Data were managed using Microsoft Excel (Microsoft Corporation, Redmond, WA), and analyses were conducted using SPSS v.17.0 (SPSS Inc., Chicago, IL). Logistic regression was used to assess the relationship between patient and fracture characteristics and the failure of closed reduction and casting. Initially, univariate associations were explored. Possible non-linearities were identified by categorizing continuous variables and comparing the odds of failure between categories. Then, a multivariate model was fit to the data in order to assess the relative importance of factors in predicting failure. Finally, a simple predictive model was constructed using a manual backwards stepwise procedure; variable removal was based on significance, effects on the parameter estimates for remaining variables, and changes in the model C-statistic. The C-statistic is a global measure of model accuracy. In secondary analysis, we used Student’s t-test and chi-square tests to compare continuous variables between those who went straight to surgery and those who initially underwent an attempt at closed reduction and casting.
There were 1164 children with diaphyseal both-bone fractures treated at our institution during the study period. We confirmed 389 complete both-bone fractures on pre-reduction AP and lateral radiographs. Sixty-eight patients met exclusion criteria, including 33 who were missing either an AP or lateral pre-reduction radiograph. Of the 321 both-bone fracture patients that remained, 34 (10.6%, CI95 7.5% to 14.6%) underwent surgery that same day and 287 had closed reduction and casting. Five patients were lost to follow-up following closed reduction and casting, leaving 282 participants for the primary analyses estimating the rate of failure of non-operative treatment and identifying characteristics associated with failure of non-operative treatment.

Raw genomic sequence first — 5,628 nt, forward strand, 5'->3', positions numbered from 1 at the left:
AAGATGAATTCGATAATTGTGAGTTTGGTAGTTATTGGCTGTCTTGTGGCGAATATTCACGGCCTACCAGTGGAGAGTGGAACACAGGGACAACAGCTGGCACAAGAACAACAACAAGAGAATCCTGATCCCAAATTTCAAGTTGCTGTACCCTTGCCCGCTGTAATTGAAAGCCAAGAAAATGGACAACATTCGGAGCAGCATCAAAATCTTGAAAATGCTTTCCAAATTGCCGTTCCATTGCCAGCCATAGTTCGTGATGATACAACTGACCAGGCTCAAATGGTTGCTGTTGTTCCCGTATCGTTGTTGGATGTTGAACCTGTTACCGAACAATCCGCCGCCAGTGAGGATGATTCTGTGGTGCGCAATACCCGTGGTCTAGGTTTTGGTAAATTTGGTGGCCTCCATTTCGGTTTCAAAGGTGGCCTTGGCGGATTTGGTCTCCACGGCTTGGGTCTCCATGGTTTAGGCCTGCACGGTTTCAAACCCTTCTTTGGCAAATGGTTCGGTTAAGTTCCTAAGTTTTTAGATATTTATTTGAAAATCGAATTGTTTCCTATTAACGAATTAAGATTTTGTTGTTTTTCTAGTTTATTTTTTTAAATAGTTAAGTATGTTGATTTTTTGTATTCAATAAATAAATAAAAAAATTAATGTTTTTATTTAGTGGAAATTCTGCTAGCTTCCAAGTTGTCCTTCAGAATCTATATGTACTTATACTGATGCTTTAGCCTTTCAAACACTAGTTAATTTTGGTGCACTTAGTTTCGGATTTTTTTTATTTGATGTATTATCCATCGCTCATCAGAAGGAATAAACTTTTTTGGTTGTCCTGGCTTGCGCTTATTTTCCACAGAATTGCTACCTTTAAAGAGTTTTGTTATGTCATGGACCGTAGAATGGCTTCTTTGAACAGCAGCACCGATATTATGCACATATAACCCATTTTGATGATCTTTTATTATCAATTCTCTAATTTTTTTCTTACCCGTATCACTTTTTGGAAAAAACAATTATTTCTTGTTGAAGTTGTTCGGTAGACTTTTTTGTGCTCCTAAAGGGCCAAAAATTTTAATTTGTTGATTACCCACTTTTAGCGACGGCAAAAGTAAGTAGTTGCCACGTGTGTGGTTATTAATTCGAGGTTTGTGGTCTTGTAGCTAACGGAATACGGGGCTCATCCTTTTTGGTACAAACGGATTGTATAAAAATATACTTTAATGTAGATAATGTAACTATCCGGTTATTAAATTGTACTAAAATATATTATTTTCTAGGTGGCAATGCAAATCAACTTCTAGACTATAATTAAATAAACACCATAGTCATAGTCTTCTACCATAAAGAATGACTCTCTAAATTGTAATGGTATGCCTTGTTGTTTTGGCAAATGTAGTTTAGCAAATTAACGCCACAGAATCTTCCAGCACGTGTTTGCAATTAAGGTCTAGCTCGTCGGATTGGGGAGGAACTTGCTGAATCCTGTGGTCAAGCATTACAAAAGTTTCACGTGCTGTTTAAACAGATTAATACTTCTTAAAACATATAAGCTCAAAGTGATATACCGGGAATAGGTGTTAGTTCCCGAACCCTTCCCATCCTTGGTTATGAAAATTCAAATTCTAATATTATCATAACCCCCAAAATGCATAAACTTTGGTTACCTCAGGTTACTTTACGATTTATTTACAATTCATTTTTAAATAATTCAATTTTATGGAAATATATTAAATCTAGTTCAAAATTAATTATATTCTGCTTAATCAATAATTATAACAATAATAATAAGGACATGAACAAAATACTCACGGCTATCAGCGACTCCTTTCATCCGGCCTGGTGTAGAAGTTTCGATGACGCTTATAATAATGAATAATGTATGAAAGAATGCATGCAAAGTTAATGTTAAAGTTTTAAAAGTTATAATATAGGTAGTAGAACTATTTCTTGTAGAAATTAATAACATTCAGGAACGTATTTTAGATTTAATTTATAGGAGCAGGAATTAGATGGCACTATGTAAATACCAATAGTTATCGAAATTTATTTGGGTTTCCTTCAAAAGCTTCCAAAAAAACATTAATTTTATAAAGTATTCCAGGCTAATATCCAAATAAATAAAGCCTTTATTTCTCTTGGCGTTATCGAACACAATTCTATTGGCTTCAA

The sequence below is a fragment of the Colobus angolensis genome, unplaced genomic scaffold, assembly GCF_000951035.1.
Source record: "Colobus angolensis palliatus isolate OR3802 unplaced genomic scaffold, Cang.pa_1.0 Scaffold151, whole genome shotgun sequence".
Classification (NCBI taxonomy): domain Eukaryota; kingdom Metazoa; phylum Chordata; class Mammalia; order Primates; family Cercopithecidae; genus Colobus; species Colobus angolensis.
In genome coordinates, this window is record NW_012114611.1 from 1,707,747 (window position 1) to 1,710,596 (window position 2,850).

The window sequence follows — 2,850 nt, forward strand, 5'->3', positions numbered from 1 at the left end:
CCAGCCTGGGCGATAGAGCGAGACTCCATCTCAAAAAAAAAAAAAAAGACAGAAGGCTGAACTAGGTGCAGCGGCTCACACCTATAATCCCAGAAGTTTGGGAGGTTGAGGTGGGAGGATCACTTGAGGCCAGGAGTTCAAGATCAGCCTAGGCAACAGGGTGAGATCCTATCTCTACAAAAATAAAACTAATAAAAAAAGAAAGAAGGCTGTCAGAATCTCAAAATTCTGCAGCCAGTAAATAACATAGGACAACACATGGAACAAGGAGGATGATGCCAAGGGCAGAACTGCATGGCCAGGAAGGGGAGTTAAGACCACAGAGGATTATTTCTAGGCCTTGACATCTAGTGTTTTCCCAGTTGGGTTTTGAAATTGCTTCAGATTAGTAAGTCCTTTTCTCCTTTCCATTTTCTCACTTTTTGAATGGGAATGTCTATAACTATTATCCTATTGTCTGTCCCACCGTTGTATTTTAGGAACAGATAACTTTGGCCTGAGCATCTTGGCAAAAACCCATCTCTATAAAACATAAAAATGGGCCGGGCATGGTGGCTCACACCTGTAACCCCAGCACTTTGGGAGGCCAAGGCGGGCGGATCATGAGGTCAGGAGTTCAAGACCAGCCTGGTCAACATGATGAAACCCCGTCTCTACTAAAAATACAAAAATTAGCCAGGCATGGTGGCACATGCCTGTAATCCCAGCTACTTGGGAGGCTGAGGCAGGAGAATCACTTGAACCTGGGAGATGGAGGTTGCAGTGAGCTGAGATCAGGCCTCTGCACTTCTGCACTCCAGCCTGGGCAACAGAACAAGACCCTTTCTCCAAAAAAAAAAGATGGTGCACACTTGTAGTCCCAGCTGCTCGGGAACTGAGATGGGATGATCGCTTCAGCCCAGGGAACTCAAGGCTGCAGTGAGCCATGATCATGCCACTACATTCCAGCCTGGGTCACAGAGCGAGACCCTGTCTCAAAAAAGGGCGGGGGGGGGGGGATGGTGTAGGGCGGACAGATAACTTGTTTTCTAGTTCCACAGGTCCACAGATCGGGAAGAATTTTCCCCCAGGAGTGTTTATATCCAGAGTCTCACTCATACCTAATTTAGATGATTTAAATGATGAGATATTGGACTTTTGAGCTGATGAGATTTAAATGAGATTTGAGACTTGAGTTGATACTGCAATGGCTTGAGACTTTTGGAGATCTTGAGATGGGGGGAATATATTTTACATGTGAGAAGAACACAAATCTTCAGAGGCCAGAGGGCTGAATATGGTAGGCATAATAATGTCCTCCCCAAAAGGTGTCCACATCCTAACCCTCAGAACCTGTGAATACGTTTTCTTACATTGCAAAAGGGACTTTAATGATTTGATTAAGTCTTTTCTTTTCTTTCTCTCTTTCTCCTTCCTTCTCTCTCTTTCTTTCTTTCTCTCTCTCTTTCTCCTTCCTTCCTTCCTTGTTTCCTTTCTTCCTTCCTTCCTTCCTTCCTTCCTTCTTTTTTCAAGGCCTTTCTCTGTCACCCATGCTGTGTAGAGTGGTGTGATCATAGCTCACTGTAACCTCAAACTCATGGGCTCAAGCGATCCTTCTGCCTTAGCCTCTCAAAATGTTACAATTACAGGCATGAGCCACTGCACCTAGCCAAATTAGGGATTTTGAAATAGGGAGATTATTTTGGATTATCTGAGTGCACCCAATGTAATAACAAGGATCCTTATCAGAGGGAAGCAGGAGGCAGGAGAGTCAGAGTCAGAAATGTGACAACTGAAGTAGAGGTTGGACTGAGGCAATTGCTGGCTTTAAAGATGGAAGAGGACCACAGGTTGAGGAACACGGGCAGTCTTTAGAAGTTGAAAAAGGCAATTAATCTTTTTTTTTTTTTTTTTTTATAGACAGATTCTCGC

Participants are described in TABLE 1. The mean age was 8.5 years and 63% were male. Bayonet apposition with shortening was present in 27% of cases. For the radius, proximal-third fractures accounted for 24% of fractures, 37% were middle-third, and 39% were distal-third. For the ulna, 16% were proximal-third, 44% were middle-third, and 40% were distal-third fractures. The mean largest angle present on AP or lateral radiograph at presentation was 31 degrees for both the radius and the ulna. The majority of radius factures were apex volar (89%) and apex radial (54%).
In our study population, 144 (51.1%, CI95 45.1% to 57.0%) of the 282 participants exceeded the acceptable angulation criteria at follow-up. There were 53 patients from the non-operative treatment cohort who later underwent surgery. Of these, one patient did not have angulation data available prior to surgery, 40 had exceeded the angulation criteria, and 12 did not exceed the angulation criteria at the time of surgery (TABLE 2). The mean time to surgery was 10.6 days (SD= 6.7 days). Six patients received fracture re-manipulation with closed reduction and casting.
In the univariate logistic regression analysis, there was a non-linear effect of age with an apparent threshold at 10 years for both males and females; older participants (≥10 years) were more likely to fail (TABLE 3). Those with proximal level fractures, those with a smaller angle at presentation, and those with radius fractures having apex ulnar directionality were also more likely to fail. The odds of failure were nearly three-fold higher for the middle-third radius fractures compared to distal-third fractures (OR= 2.52, CI95 1.44 to 4.41), and for middle-third ulna fractures compared with distal-third ulna fractures (OR= 2.88, CI95 1.69 to 4.92)